Church of the Nativity of Our Lady
Tysmenytsia (Ukrainian: Тисмениця; a.k.a. Tysmienica, Tysmenitsa, Tyśmienica ) is a city, the administrative center of Tysmenytsia Raion (district) in Ivano-Frankivsk Oblast of western Ukraine. Population: 9,497 (2013 est.).
The city is also located in very close vicinity to the administrative center of Prykarpattia, Ivano-Frankivsk. It has a population 9,600 people according to the Ukrainian Census (2001). The city is famous for its fur factory "Tysmenytsia" that was established back in 1891. In the Soviet times the factory was the fourth major factory within the fur industry of the Ukrainian SSR.
Tysmenytsia was first mentioned in documents from 1143, and in 1449, when the village belonged to the Kingdom of Poland, it received Magdeburg rights from Polish king Kazimierz Jagiellonczyk. At that time, it was a royal town, with a Polish name of Tysmienica. Due to its location near the restless southern border of Poland, Tysmienica was frequently raided and burned to the ground, by the Crimean Tatars and Wallachians.
A local Roman Catholic parish was founded by the Voivode of Braclaw Voivodeship, Mikolaj Potocki. The church was operated by the Dominican monks under prior Szymon Okolski, who opened a school here. At that time, Tysmienica belonged to the Potocki family, who invited Armenian merchants to the town. The Dominican monastery was destroyed in 1676, during the Polish–Ottoman War (1672–76), rebuilt in 1678, and expanded in 1763. In 1759, an Armenian church was opened in Tysmienica.
In 1686, King Jan III Sobieski visited the town, awaiting Polish soldiers, who returned from a raid on Moldova. Sobieski stayed in a house which was later named “Panski Dom”, and which was demolished in 1939. In 1772, Tysmienica was annexed by the Habsburg Empire, and remained in Austrian Galicia until late 1918 (see Partitions of Poland). The town, which burned in several fires, lost its importance to the nearby Stanislawow (now Ivano Frankivsk), and lost its charter. In 1900, Tysmenytsia was in Tłumacz powiat.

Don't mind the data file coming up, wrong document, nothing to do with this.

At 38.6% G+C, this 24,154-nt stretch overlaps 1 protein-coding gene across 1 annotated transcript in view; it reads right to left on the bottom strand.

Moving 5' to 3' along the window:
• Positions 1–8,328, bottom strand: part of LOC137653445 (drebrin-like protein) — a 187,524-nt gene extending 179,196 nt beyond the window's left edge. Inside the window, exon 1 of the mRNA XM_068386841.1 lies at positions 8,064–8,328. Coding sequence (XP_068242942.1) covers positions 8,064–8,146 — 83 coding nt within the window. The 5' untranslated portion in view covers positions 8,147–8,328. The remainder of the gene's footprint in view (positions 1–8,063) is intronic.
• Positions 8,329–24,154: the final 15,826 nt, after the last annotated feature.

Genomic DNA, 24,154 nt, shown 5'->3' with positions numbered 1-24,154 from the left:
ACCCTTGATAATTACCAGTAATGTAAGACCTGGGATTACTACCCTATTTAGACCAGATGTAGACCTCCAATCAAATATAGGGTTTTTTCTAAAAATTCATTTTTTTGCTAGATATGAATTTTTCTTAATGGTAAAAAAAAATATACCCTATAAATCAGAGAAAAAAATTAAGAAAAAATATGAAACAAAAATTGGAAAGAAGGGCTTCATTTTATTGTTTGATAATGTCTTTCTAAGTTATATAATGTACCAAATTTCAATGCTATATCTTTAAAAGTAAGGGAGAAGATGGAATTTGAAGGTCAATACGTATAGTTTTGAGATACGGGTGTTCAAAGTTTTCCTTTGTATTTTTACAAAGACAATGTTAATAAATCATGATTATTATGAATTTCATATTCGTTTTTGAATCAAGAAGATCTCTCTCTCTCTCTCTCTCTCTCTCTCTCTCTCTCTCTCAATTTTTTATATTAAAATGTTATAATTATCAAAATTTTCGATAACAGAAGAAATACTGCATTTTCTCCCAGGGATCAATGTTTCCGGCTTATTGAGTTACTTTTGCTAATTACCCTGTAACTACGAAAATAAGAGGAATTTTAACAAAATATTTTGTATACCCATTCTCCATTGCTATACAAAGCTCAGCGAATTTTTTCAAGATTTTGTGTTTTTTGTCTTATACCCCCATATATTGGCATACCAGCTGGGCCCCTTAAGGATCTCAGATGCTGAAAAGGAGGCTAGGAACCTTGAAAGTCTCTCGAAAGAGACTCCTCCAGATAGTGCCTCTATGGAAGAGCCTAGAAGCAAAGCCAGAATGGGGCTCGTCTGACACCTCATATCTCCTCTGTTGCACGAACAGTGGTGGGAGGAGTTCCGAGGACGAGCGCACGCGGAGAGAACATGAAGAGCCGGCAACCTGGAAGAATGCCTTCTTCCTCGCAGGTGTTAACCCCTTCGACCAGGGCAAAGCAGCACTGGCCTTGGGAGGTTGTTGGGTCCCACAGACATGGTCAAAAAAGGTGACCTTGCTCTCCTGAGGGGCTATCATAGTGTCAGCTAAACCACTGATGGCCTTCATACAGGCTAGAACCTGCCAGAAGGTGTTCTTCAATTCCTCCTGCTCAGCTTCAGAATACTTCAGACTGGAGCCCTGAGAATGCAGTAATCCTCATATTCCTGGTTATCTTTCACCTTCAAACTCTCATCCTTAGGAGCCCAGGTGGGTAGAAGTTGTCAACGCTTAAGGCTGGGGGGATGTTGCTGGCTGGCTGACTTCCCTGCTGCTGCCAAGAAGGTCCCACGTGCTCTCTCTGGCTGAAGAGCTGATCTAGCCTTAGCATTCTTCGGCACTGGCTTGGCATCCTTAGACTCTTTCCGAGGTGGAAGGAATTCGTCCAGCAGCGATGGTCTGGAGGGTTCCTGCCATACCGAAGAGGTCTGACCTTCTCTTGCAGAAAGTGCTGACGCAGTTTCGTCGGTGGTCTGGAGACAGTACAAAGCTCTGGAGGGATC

In the interbellum period, Tysmienica returned to Poland, and until the 1939 Invasion of Poland belonged to Stanislawow Voivodeship. In September 1939 it was captured by the Red Army, and Soviet authorities destroyed all ancient buildings, such as the Dominican church, Armenian church, the house of Sobieski, and historic cemetery.
On March 28, 1982 Tysmenytsia became an administrative center of the former Ivano-Frankivsk Raion. Since then the name of raion was changed correspondingly to its administrative center - Tysmenytsia.
- Saint Job of Maniava, Ukrainian Orthodox saint born in Tysmenytsia.
- Kost Levytsky Ukrainian politician
- Henry Roth, Jewish American writer
- Oleh Lysheha, Ukrainian poet born in Tysmenytsia.
- Jacob Kallmann Freud, father of Sigmund Freud
Tysmenytsya can be reached by train, bus or by plane to Ivano-Frankivsk, which is about 20 minutes by bus from the city.
- Local orientation
- Regional orientation
- "Чисельність наявного населення України (Actual population of Ukraine)" (in Ukrainian). State Statistics Service of Ukraine. Retrieved 21 January 2015.
- County of Tyśmienica (English version has less information)
- County of Tyśmienica (English version)
- Tysmienica Yizkor book
- Photographs of Jewish sites in Tysmenytsia in Jewish History in Galicia and Bukovina
- MSN Map